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Monday, December 09, 2019 {{ new Date().getDay() }}

Reprinted with permission from Shareblue.

Trump has moved the Republican Party away from dog-whistle racism, preferring instead to be openly hostile toward immigrants and non-white people in general.

And Ronald Vitiello, the acting director of U.S. Immigration and Customs Enforcement (ICE), is following Trump’s lead by attending an annual media event sponsored by an anti-immigrant hate group.

Vitiello attended the “Holding Their Feet to the Fire” media event hosted by FAIR, the Federation for American Immigration Reform, which the Southern Poverty Law Center (SPLC) has designated as an anti-immigrant hate group.

FAIR’s leaders have ties to white supremacists, and their ads have been rejected in the past for being racist. According to SPLC, the FAIR media event that Vitiello attended “regularly brings together radio hosts, nativist hate groups and politicians.”

And during an interview at the event, Vitiello shrugged off the Trump administration’s unconscionable family separation policy — a policy so horrific, it has received worldwide condemnation and even drawn credible comparisons to what happened to families in Nazi Germany.

But according to Vitiello, none of that matters, because “only 2,500 people were affected by that situation.”

One of those affected was an 18-month-old toddler named Mariee, whose mother brought her to seek asylum in America after fleeing violence in their home country of Guatemala. But Mariee was instead sent to a detention center, where she became ill — and died shortly after being released.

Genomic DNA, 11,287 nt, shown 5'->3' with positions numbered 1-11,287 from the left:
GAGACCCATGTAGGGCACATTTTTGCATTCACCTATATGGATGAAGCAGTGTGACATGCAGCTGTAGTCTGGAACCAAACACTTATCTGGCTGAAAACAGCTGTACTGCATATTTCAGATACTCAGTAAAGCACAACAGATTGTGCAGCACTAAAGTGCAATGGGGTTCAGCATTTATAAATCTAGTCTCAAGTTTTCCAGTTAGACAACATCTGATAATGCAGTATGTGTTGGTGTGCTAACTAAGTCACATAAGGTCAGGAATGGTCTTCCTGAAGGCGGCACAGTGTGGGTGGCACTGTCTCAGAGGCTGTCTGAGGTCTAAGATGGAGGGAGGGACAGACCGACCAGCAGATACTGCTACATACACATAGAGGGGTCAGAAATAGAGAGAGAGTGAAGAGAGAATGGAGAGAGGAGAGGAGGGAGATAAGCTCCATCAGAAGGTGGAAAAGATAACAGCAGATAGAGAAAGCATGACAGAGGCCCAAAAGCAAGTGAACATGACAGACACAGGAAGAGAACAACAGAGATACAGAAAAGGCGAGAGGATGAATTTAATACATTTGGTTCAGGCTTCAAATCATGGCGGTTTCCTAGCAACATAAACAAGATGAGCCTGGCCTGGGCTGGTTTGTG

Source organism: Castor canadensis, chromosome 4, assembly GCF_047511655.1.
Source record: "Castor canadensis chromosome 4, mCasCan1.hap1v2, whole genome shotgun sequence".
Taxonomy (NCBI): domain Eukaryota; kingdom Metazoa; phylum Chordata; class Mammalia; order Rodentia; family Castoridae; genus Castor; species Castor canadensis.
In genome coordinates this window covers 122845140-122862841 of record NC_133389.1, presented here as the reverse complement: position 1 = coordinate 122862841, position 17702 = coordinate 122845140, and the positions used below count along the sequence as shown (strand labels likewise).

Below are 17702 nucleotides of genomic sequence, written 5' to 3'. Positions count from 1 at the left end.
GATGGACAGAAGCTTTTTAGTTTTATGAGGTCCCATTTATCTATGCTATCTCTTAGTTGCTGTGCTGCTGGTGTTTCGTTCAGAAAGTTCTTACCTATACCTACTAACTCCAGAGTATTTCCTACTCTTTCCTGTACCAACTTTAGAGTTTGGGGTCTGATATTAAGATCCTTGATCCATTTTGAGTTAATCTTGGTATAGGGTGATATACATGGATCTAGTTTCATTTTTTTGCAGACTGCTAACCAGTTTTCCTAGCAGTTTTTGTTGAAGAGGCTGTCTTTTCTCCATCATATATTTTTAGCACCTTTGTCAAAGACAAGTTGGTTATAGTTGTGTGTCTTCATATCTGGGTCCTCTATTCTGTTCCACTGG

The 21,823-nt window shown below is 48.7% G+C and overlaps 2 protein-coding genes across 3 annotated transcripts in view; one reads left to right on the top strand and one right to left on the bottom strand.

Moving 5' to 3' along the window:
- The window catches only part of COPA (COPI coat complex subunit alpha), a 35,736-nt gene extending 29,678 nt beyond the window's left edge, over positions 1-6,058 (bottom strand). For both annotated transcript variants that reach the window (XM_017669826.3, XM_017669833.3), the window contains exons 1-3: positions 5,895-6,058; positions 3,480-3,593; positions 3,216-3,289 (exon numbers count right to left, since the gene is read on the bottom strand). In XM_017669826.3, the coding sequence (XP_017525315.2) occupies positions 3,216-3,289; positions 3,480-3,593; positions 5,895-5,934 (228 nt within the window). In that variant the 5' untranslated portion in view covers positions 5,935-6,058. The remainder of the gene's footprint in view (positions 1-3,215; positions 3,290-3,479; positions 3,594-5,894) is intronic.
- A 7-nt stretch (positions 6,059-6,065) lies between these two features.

Children were detained in cages while euphemistically named “tender age” detention facilities were being created to hold children under the age of five. These baby jails sparked outrage as images of crying children flooded television screens during the summer.

The Trump administration was warned that its zero-tolerance policy would cause “significant risk of harm to children” — but continued anyway, knowing full well that their policy would force young children to be ripped from the arms of their parents.

Some parents even allege they were tricked into signing away their rights to ever see their children again.

But to the Trump administration, the fact that these are all immigrant parents and immigrant children seems to make their lives and families matter less.

Vitiello isn’t alone; many other senior officials in the Trump administration also have ties to the anti-immigrant hate group.

According to SPLC:

Ian Smith, a former employee of IRLI [legal group affiliated with FAIR], resigned his position at the Department of Homeland Security after emails shared by The Atlantic appeared to tie him to white nationalists Richard Spencer and Jared Taylor. John Zadrozny, who worked for FAIR, is now at the State Department following his stint at the Domestic Policy Council. Julie Kirchner, who served as FAIR’s executive director for 10 years, left the organization in 2015 to be an immigration adviser to the Trump campaign and is now the Citizenship and Immigration Services ombudsman. Robert Law, a senior policy adviser to U.S. Citizenship and Immigration Services (USCIS), previously worked as a lobby director for FAIR.

Vitiello’s dismissal of the pain felt by thousands of families is sadly on par for the Trump administration, and for many Republicans in Congress.

“Vitiello’s appearance at FAIR’s gathering signals a growing alliance between the federal government and the anti-immigrant movement,” SPLC states. “Furthermore, it underscores the already blurred lines between the anti-immigrant movement and federal government.”

Published with permission of The American Independent. 


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Danziger Draws

Jeff Danziger lives in New York City. He is represented by CWS Syndicate and the Washington Post Writers Group. He is the recipient of the Herblock Prize and the Thomas Nast (Landau) Prize. He served in the US Army in Vietnam and was awarded the Bronze Star and the Air Medal. He has published eleven books of cartoons and one novel. Visit him at DanzigerCartoons.

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